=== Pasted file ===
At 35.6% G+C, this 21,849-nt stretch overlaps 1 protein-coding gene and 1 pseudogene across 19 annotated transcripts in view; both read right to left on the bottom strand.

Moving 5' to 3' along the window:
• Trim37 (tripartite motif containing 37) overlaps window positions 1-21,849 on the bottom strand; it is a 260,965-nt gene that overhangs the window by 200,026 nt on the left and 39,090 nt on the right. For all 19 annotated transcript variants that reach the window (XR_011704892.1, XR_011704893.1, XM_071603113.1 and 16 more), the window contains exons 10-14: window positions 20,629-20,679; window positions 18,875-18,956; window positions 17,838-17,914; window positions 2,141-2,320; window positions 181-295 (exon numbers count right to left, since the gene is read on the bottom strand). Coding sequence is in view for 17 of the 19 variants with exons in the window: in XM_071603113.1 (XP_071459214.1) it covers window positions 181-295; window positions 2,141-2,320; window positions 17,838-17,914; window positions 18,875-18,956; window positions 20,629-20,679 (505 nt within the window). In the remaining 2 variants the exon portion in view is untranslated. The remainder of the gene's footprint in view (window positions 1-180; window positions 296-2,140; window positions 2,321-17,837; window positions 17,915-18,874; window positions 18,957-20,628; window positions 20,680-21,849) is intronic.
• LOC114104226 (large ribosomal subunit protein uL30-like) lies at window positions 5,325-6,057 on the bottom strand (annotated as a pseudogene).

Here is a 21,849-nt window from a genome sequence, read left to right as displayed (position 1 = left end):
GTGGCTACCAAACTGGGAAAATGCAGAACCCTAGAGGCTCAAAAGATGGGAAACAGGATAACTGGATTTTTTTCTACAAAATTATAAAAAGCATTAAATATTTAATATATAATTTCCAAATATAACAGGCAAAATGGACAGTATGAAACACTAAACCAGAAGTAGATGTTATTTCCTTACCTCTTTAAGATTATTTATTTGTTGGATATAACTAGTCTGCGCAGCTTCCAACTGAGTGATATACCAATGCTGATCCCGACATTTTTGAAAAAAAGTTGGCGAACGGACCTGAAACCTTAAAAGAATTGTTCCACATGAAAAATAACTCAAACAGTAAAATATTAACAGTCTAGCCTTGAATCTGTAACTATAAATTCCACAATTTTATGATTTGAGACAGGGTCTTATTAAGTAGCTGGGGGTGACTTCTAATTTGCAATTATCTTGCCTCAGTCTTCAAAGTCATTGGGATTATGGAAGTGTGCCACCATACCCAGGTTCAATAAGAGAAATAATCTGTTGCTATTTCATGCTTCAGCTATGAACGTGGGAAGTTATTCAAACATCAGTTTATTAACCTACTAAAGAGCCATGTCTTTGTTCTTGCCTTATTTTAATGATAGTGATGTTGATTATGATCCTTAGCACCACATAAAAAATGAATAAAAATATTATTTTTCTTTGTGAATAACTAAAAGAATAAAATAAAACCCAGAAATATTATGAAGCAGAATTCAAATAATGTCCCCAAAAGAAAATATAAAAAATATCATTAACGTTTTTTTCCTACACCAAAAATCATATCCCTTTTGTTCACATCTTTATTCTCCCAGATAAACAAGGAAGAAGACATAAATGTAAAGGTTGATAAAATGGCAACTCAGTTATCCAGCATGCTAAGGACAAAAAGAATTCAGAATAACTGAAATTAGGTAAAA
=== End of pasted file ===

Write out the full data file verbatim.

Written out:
At 35.6% G+C, this 21,849-nt stretch overlaps 1 protein-coding gene and 1 pseudogene across 19 annotated transcripts in view; both read right to left on the bottom strand.

Moving 5' to 3' along the window:
• Trim37 (tripartite motif containing 37) overlaps window positions 1-21,849 on the bottom strand; it is a 260,965-nt gene that overhangs the window by 200,026 nt on the left and 39,090 nt on the right. For all 19 annotated transcript variants that reach the window (XR_011704892.1, XR_011704893.1, XM_071603113.1 and 16 more), the window contains exons 10-14: window positions 20,629-20,679; window positions 18,875-18,956; window positions 17,838-17,914; window positions 2,141-2,320; window positions 181-295 (exon numbers count right to left, since the gene is read on the bottom strand). Coding sequence is in view for 17 of the 19 variants with exons in the window: in XM_071603113.1 (XP_071459214.1) it covers window positions 181-295; window positions 2,141-2,320; window positions 17,838-17,914; window positions 18,875-18,956; window positions 20,629-20,679 (505 nt within the window). In the remaining 2 variants the exon portion in view is untranslated. The remainder of the gene's footprint in view (window positions 1-180; window positions 296-2,140; window positions 2,321-17,837; window positions 17,915-18,874; window positions 18,957-20,628; window positions 20,680-21,849) is intronic.
• LOC114104226 (large ribosomal subunit protein uL30-like) lies at window positions 5,325-6,057 on the bottom strand (annotated as a pseudogene).

Here is a 21,849-nt window from a genome sequence, read left to right as displayed (position 1 = left end):
GTGGCTACCAAACTGGGAAAATGCAGAACCCTAGAGGCTCAAAAGATGGGAAACAGGATAACTGGATTTTTTTCTACAAAATTATAAAAAGCATTAAATATTTAATATATAATTTCCAAATATAACAGGCAAAATGGACAGTATGAAACACTAAACCAGAAGTAGATGTTATTTCCTTACCTCTTTAAGATTATTTATTTGTTGGATATAACTAGTCTGCGCAGCTTCCAACTGAGTGATATACCAATGCTGATCCCGACATTTTTGAAAAAAAGTTGGCGAACGGACCTGAAACCTTAAAAGAATTGTTCCACATGAAAAATAACTCAAACAGTAAAATATTAACAGTCTAGCCTTGAATCTGTAACTATAAATTCCACAATTTTATGATTTGAGACAGGGTCTTATTAAGTAGCTGGGGGTGACTTCTAATTTGCAATTATCTTGCCTCAGTCTTCAAAGTCATTGGGATTATGGAAGTGTGCCACCATACCCAGGTTCAATAAGAGAAATAATCTGTTGCTATTTCATGCTTCAGCTATGAACGTGGGAAGTTATTCAAACATCAGTTTATTAACCTACTAAAGAGCCATGTCTTTGTTCTTGCCTTATTTTAATGATAGTGATGTTGATTATGATCCTTAGCACCACATAAAAAATGAATAAAAATATTATTTTTCTTTGTGAATAACTAAAAGAATAAAATAAAACCCAGAAATATTATGAAGCAGAATTCAAATAATGTCCCCAAAAGAAAATATAAAAAATATCATTAACGTTTTTTTCCTACACCAAAAATCATATCCCTTTTGTTCACATCTTTATTCTCCCAGATAAACAAGGAAGAAGACATAAATGTAAAGGTTGATAAAATGGCAACTCAGTTATCCAGCATGCTAAGGACAAAAAGAATTCAGAATAACTGAAATTAGGTAAAA